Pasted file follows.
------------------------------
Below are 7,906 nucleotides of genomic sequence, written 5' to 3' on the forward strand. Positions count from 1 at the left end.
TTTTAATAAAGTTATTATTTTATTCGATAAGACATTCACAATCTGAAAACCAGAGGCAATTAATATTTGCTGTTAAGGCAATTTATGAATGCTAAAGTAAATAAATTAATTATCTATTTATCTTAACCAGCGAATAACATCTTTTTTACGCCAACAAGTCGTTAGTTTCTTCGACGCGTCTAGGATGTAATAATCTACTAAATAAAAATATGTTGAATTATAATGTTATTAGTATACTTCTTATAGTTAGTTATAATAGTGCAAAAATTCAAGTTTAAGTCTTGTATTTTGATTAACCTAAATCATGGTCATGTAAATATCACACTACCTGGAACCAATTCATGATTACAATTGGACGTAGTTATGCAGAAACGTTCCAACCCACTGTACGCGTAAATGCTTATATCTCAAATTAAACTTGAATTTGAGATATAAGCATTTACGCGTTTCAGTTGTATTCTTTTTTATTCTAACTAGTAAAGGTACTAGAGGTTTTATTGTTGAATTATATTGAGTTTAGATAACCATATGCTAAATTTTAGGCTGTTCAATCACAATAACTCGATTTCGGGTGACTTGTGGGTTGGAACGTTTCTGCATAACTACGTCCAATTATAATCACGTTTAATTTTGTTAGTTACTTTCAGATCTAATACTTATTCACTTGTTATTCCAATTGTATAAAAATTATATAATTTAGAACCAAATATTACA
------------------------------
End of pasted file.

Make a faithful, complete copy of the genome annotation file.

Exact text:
Below are 7,906 nucleotides of genomic sequence, written 5' to 3' on the forward strand. Positions count from 1 at the left end.
TTTTAATAAAGTTATTATTTTATTCGATAAGACATTCACAATCTGAAAACCAGAGGCAATTAATATTTGCTGTTAAGGCAATTTATGAATGCTAAAGTAAATAAATTAATTATCTATTTATCTTAACCAGCGAATAACATCTTTTTTACGCCAACAAGTCGTTAGTTTCTTCGACGCGTCTAGGATGTAATAATCTACTAAATAAAAATATGTTGAATTATAATGTTATTAGTATACTTCTTATAGTTAGTTATAATAGTGCAAAAATTCAAGTTTAAGTCTTGTATTTTGATTAACCTAAATCATGGTCATGTAAATATCACACTACCTGGAACCAATTCATGATTACAATTGGACGTAGTTATGCAGAAACGTTCCAACCCACTGTACGCGTAAATGCTTATATCTCAAATTAAACTTGAATTTGAGATATAAGCATTTACGCGTTTCAGTTGTATTCTTTTTTATTCTAACTAGTAAAGGTACTAGAGGTTTTATTGTTGAATTATATTGAGTTTAGATAACCATATGCTAAATTTTAGGCTGTTCAATCACAATAACTCGATTTCGGGTGACTTGTGGGTTGGAACGTTTCTGCATAACTACGTCCAATTATAATCACGTTTAATTTTGTTAGTTACTTTCAGATCTAATACTTATTCACTTGTTATTCCAATTGTATAAAAATTATATAATTTAGAACCAAATATTACA